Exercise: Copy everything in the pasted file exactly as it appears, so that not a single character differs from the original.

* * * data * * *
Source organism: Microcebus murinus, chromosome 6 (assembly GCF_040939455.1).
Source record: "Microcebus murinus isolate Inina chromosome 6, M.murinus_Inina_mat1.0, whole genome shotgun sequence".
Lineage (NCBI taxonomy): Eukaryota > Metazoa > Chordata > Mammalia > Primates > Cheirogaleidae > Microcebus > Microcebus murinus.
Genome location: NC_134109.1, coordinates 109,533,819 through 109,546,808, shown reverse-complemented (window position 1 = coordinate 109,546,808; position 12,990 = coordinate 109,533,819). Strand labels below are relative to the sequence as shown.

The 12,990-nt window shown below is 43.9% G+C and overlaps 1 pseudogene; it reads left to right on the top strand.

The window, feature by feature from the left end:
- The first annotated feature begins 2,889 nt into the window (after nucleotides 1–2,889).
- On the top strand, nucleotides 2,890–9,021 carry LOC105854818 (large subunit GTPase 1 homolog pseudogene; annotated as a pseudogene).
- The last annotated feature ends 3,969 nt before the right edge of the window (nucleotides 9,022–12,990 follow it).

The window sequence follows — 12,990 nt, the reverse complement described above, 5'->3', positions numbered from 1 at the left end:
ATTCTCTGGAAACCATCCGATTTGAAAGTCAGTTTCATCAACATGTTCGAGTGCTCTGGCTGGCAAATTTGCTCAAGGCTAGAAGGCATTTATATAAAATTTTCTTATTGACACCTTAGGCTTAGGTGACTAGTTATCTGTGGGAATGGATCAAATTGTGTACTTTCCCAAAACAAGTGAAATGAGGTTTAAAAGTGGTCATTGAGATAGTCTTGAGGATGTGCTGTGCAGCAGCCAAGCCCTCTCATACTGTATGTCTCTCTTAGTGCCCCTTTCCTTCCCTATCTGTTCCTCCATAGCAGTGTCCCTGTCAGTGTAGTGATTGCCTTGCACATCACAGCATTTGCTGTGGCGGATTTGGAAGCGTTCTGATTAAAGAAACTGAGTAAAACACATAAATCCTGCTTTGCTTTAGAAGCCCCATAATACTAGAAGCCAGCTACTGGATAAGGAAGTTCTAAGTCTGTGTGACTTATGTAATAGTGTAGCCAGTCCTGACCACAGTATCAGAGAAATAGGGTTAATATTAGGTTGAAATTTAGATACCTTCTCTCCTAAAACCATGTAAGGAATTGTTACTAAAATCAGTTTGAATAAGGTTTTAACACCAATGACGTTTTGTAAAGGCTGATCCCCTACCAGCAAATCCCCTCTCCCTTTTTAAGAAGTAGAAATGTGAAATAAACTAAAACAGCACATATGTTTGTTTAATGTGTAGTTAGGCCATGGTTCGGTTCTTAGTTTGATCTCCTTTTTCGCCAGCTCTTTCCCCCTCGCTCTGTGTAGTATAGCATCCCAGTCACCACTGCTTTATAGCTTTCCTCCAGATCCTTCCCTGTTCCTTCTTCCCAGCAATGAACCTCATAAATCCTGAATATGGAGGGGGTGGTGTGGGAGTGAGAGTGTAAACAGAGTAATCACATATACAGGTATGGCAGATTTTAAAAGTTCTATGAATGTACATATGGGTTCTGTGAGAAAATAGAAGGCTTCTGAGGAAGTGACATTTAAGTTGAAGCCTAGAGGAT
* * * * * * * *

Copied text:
Source organism: Microcebus murinus, chromosome 6 (assembly GCF_040939455.1).
Source record: "Microcebus murinus isolate Inina chromosome 6, M.murinus_Inina_mat1.0, whole genome shotgun sequence".
Lineage (NCBI taxonomy): Eukaryota > Metazoa > Chordata > Mammalia > Primates > Cheirogaleidae > Microcebus > Microcebus murinus.
Genome location: NC_134109.1, coordinates 109,533,819 through 109,546,808, shown reverse-complemented (window position 1 = coordinate 109,546,808; position 12,990 = coordinate 109,533,819). Strand labels below are relative to the sequence as shown.

The 12,990-nt window shown below is 43.9% G+C and overlaps 1 pseudogene; it reads left to right on the top strand.

The window, feature by feature from the left end:
- The first annotated feature begins 2,889 nt into the window (after nucleotides 1–2,889).
- On the top strand, nucleotides 2,890–9,021 carry LOC105854818 (large subunit GTPase 1 homolog pseudogene; annotated as a pseudogene).
- The last annotated feature ends 3,969 nt before the right edge of the window (nucleotides 9,022–12,990 follow it).

The window sequence follows — 12,990 nt, the reverse complement described above, 5'->3', positions numbered from 1 at the left end:
ATTCTCTGGAAACCATCCGATTTGAAAGTCAGTTTCATCAACATGTTCGAGTGCTCTGGCTGGCAAATTTGCTCAAGGCTAGAAGGCATTTATATAAAATTTTCTTATTGACACCTTAGGCTTAGGTGACTAGTTATCTGTGGGAATGGATCAAATTGTGTACTTTCCCAAAACAAGTGAAATGAGGTTTAAAAGTGGTCATTGAGATAGTCTTGAGGATGTGCTGTGCAGCAGCCAAGCCCTCTCATACTGTATGTCTCTCTTAGTGCCCCTTTCCTTCCCTATCTGTTCCTCCATAGCAGTGTCCCTGTCAGTGTAGTGATTGCCTTGCACATCACAGCATTTGCTGTGGCGGATTTGGAAGCGTTCTGATTAAAGAAACTGAGTAAAACACATAAATCCTGCTTTGCTTTAGAAGCCCCATAATACTAGAAGCCAGCTACTGGATAAGGAAGTTCTAAGTCTGTGTGACTTATGTAATAGTGTAGCCAGTCCTGACCACAGTATCAGAGAAATAGGGTTAATATTAGGTTGAAATTTAGATACCTTCTCTCCTAAAACCATGTAAGGAATTGTTACTAAAATCAGTTTGAATAAGGTTTTAACACCAATGACGTTTTGTAAAGGCTGATCCCCTACCAGCAAATCCCCTCTCCCTTTTTAAGAAGTAGAAATGTGAAATAAACTAAAACAGCACATATGTTTGTTTAATGTGTAGTTAGGCCATGGTTCGGTTCTTAGTTTGATCTCCTTTTTCGCCAGCTCTTTCCCCCTCGCTCTGTGTAGTATAGCATCCCAGTCACCACTGCTTTATAGCTTTCCTCCAGATCCTTCCCTGTTCCTTCTTCCCAGCAATGAACCTCATAAATCCTGAATATGGAGGGGGTGGTGTGGGAGTGAGAGTGTAAACAGAGTAATCACATATACAGGTATGGCAGATTTTAAAAGTTCTATGAATGTACATATGGGTTCTGTGAGAAAATAGAAGGCTTCTGAGGAAGTGACATTTAAGTTGAAGCCTAGAGGAT